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The 73rd Venice International Film Festival will award its prestigious Jaeger-LeCoultre Glory to the Filmmaker Award to Iranian director Amir Naderi for outstanding and original contribution to innovation in contemporary cinema, it was announced Thursday.
Naderi is one of the most well-known figures of contemporary Iranian cinema with classics including Tangsir (1974), Entezar (1974), The Runner (1985) and Ab, Bad, Khak (1989). His Vegas: Based on a True Story premiered in competition in Venice in 2008 and Cut opened the Venice Horizons section in 2011. Naderi’s career has been influenced by Italian neorealist cinema as he often makes use of nonprofessional actors and focuses on stories of the working class and poor.
His new film Monte will receive its world premiere in Venice, showing out of competition on Sept. 5. Shot in Italy and taking place in 1350, the film tells the story of a man who does everything he can to bring sunlight to his village despite the prevailing darkness. Monte was selected for the 2014 Venice Production Bridge Gap-Financing market.
“Amir Naderi gave fundamental impetus to the birth of the New Iranian Cinema during the 1970s and ‘80s with a number of masterpieces destined to leave their mark on the history of cinema,” festival director Alberto Barbera said in a statement. “But even after moving to New York in 1988, Naderi remained stubbornly true to himself and to a type of cinema dedicated to research and experimentation, which refuses to bow to trends and easy shortcuts.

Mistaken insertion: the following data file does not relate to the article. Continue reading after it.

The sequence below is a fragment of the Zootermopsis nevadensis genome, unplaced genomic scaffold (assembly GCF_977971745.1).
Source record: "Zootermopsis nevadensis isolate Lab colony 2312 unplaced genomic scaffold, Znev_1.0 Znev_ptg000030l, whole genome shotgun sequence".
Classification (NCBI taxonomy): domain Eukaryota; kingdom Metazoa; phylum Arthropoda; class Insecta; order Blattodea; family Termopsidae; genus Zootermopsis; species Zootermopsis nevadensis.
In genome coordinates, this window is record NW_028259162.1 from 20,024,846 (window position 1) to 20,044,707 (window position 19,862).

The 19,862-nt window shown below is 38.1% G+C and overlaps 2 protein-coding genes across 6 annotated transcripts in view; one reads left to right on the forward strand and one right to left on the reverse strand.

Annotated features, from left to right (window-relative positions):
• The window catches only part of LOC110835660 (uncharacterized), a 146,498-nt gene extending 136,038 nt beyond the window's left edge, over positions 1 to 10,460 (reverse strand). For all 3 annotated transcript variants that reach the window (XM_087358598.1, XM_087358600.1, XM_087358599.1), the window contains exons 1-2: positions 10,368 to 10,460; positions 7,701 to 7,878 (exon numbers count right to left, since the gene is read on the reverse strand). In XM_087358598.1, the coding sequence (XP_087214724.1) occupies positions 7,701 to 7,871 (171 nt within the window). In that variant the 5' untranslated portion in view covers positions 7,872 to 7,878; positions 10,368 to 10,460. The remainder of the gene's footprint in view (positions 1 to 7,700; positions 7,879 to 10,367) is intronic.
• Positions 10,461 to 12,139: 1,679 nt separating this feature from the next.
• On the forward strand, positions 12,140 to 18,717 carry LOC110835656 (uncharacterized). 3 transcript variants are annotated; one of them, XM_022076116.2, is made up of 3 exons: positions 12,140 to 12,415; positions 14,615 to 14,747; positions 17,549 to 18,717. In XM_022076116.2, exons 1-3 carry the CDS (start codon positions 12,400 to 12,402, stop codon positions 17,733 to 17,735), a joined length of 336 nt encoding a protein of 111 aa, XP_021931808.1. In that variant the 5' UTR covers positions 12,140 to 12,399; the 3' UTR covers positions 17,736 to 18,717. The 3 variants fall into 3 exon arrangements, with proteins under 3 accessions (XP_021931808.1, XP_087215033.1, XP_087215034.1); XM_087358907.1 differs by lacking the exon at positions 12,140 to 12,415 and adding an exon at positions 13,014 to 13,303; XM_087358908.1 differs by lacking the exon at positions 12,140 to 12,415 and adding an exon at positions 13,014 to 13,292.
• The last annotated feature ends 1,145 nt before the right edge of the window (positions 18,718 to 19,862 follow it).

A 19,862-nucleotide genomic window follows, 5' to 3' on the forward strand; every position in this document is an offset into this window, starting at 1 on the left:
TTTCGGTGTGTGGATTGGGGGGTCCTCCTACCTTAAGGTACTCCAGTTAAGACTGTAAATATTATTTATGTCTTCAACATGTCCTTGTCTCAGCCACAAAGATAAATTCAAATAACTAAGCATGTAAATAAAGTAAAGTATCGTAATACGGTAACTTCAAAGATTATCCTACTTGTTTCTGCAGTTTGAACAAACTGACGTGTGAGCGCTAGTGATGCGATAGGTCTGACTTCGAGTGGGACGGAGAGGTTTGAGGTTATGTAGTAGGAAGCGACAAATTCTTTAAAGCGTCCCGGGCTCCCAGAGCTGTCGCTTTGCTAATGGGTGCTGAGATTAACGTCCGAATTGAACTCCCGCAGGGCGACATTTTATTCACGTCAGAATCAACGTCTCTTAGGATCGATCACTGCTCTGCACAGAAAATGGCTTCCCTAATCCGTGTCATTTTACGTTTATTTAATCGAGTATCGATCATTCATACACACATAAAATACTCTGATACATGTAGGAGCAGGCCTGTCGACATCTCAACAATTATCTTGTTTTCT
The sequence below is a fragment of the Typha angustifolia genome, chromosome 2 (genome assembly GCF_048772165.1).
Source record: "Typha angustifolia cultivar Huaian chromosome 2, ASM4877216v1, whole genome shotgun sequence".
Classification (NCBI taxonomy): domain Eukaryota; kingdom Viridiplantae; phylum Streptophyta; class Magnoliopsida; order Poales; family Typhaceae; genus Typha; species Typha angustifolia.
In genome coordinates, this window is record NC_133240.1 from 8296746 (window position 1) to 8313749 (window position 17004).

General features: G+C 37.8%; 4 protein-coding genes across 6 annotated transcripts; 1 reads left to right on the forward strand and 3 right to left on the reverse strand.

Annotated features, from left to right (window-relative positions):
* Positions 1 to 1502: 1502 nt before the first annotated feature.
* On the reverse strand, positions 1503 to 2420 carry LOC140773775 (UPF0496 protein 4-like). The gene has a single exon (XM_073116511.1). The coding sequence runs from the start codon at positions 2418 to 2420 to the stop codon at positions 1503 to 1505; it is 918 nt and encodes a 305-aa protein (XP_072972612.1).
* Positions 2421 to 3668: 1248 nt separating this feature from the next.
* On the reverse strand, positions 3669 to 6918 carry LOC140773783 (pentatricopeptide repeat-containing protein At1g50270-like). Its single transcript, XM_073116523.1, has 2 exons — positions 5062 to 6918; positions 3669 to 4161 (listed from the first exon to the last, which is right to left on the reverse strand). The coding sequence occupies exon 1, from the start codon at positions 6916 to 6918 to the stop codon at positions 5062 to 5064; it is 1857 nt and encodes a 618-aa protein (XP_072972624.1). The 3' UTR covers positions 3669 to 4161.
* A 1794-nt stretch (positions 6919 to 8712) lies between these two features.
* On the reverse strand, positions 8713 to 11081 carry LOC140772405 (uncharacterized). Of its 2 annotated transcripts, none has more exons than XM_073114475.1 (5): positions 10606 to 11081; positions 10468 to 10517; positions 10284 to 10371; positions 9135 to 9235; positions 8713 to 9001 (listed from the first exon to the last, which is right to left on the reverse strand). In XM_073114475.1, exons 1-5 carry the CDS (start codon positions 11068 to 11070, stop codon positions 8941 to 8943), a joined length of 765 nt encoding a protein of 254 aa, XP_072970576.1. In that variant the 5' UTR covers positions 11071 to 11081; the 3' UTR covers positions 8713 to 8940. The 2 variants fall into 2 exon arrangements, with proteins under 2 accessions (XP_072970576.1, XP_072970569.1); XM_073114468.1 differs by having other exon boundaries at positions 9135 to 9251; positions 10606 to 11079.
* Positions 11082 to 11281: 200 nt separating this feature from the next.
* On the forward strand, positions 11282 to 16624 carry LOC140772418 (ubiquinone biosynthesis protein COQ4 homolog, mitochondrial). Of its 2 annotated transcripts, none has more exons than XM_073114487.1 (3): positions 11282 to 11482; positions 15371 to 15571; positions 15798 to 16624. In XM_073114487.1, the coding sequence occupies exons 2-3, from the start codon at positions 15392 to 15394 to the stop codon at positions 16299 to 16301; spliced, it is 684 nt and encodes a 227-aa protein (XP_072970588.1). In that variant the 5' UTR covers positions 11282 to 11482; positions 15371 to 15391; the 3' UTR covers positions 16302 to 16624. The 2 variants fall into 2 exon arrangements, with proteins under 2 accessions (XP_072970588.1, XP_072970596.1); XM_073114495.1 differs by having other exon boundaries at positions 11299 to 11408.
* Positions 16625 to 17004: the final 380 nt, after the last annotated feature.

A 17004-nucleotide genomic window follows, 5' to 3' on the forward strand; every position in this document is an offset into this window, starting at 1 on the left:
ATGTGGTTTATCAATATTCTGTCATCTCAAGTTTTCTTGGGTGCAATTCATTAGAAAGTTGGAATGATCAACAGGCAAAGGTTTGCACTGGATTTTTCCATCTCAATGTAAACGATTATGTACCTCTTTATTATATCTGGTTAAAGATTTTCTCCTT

“The last half hour of Monte is a sort of synthesis of his entire opus, a larger-than-life metaphor of a struggle for survival prevailing over the dividing lines, intimidations and insults which can sometimes make human existence miserable,” continued Barbera. “The Jaeger-LeCoultre Award is a well-deserved recognition, a tribute to the originality and greatness of a filmmaker who stands out from the crowd, the talent of a passionate director and the generosity of a man who seems to know no limits.”
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